There are people who, perhaps, are “born leaders,” but that doesn’t make them great leaders, nor does it leave everyone else out of the game. While personality can go a long way, anyone with the determination to learn leadership skills can have great success, and in turn, pass those skills off to a new group of eager learners.
Qualities of great leaders include:
- Thirst for lifelong learning
- High level of integrity
- Ability to delegate
The Center of Creative Leadership adds great communication skills into their list of ten leadership traits. Being able to coach someone, inspire them, and create a level of trust relies greatly on a leader’s ability to communicate and listen effectively. (Check out our Active Listening blog next.)
Once you become a leader, it’s time to teach the skills you’ve honed (or are always honing, to be more honest) to other people in your realm—at work, in community organizations, on sports teams, etc.
Lead the Way
In a business sense, having a company full of people with leadership abilities is amazing! That’s where innovation and problem solving come to life. Having employees who “think like an owner” creates positive customer experiences. Employees who aren’t micromanaged feel more respected and are more engaged with company goals. As long as egos stay in check, leaders at every level can serve a business well.
Famed motivational speaker and author, Tony Robbins, says teaching leadership includes instilling both hard and soft skill sets. The goal is to help amplify strengths and improve weaknesses. He writes about seven strategies to teach leadership, including:
- Earning trust – People won’t come to you in the first place if they don’t trust you’ll listen, show respect and give guidance rather than dictates.
- Challenging employees – Hand out new projects with opportunities to succeed or fail. You’ll see who rises to the challenge, learns from mistakes, and comes back for more.
- Building an open culture – Create a culture that encourages questions and communication, not one where people fear speaking up will end in embarrassment or retribution.
Obviously, leading by example is critical too. Display your best leadership abilities, and if you falter, call it out or apologize if needed. Everyone makes mistakes. Owning those mistakes and learning from them are hallmarks of great leaders!
The World Is Our Best Teacher
Encouraging employees (or students or your kids) to get out in the community is a great way for them to learn leadership skills outside of work, school, or home. Indeed says volunteering teaches a core tenant of leadership: helping people. Whether they’re assisting at a homeless shelter, coaching a youth soccer club, or participating in scouts or a church group, people who volunteer are learning compassion and kindness. Those are two more traits of great leaders.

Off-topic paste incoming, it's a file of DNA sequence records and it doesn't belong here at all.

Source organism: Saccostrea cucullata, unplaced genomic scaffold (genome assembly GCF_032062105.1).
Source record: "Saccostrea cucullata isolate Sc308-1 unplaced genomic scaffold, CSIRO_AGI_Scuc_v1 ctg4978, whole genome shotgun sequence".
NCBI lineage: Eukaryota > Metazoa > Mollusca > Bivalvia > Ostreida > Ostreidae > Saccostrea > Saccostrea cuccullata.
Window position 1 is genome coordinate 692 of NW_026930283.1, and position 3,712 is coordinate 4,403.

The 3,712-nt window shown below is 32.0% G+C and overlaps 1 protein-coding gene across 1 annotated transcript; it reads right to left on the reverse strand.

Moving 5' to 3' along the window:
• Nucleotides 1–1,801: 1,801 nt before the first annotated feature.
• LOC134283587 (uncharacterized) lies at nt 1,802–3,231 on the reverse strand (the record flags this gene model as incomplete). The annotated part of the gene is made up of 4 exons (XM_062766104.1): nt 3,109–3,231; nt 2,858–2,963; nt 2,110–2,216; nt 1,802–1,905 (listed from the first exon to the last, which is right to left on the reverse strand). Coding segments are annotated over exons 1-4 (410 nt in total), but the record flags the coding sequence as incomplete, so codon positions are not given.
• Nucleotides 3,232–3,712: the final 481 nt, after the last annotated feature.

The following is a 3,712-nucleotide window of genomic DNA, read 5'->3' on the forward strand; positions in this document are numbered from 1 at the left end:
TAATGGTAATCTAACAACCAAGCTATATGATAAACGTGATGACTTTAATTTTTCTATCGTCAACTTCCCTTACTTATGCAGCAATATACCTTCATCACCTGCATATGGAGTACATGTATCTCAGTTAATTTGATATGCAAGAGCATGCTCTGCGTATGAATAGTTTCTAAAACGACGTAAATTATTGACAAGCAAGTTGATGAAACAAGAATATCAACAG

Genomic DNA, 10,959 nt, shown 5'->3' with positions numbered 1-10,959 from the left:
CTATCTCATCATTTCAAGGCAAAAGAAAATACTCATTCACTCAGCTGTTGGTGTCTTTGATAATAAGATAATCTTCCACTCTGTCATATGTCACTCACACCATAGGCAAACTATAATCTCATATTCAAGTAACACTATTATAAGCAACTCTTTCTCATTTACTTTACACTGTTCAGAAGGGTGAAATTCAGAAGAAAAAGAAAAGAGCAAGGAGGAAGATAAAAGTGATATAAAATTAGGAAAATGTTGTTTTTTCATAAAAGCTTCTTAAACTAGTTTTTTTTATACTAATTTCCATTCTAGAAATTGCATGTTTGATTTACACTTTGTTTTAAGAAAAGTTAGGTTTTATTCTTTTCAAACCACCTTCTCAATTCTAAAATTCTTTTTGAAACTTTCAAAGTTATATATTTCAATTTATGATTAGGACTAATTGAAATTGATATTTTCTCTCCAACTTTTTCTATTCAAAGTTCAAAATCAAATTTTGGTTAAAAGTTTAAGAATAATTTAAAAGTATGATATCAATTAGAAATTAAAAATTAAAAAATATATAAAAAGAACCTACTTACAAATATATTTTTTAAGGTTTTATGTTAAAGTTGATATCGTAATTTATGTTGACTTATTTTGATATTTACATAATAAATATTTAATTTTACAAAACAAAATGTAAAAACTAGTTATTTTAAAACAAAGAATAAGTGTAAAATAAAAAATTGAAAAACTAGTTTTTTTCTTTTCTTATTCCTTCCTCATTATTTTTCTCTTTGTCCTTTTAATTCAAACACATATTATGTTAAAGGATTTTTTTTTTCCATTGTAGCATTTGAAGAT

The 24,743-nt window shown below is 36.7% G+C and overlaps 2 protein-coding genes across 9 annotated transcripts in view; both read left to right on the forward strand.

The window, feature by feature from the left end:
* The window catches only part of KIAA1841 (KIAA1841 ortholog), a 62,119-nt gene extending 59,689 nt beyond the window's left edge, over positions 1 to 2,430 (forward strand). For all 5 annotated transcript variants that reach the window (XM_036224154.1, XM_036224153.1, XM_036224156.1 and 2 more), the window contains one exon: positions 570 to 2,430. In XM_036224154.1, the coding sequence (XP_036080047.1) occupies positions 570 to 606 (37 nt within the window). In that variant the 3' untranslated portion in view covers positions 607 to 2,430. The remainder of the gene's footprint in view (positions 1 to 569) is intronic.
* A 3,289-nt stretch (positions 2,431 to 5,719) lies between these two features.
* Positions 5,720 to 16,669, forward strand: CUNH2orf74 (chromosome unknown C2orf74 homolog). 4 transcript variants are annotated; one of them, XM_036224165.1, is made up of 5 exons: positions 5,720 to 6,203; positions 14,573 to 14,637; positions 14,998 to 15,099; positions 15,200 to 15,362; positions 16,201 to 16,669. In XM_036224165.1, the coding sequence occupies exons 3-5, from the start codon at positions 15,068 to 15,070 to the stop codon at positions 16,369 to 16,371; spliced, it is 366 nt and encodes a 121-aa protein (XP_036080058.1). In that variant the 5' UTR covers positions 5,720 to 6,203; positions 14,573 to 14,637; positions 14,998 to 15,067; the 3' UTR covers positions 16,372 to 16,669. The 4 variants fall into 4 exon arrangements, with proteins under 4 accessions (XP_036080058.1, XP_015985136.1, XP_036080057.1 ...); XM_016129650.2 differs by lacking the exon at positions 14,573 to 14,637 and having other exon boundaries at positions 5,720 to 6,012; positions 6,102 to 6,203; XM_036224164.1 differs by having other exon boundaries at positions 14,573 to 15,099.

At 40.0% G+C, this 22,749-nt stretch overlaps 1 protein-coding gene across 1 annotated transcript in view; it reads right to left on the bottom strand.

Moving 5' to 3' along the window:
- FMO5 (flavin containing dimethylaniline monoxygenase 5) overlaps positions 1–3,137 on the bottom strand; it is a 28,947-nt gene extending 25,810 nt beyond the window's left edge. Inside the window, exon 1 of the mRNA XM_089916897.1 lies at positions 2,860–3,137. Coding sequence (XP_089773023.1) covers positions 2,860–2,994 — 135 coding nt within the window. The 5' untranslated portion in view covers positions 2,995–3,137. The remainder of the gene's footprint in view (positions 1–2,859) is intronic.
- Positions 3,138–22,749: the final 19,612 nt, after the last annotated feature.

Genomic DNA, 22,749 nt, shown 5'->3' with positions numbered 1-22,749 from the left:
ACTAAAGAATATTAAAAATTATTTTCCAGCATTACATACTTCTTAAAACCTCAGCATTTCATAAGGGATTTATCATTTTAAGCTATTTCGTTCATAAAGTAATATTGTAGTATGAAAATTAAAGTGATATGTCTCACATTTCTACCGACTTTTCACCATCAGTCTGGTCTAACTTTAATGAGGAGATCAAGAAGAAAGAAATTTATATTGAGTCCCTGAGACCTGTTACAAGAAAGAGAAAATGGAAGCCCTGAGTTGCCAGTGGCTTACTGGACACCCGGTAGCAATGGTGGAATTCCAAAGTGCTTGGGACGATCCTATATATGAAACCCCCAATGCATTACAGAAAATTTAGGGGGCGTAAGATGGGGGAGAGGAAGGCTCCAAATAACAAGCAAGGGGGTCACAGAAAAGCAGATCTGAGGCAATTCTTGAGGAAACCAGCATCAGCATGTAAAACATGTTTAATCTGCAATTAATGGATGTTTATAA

Another way to use the community as a resource is to have your leadership mentee pick a leader they really admire and study that person. It can be someone famous or not. Have your “student” list out why this person is a good leader and apply some of those traits to their own situation. Are there traits they’d change or improve? How can they use one new leadership trait that day?
Follow to Lead
Teaching leadership is an ongoing process. Learning how to be a leader is too. Setting goals, checking in with a mentor, and being persistent in the face of setbacks are all good checkpoints to becoming a leader and teaching the next person in line. Few people become great at anything without consistent effort.
As was stated earlier in this blog, good leaders are always honing their skills. One way to do that is to step back and become a follower every so often. Forbes published an article online on “followership” and the importance for leaders to be followers too—as challenging as it might be. A leader who can follow gains knowledge of other leadership styles, traits, and perspectives. They also see if what they’ve been teaching is working. It’s a great circle of discovery, growth, and measurement!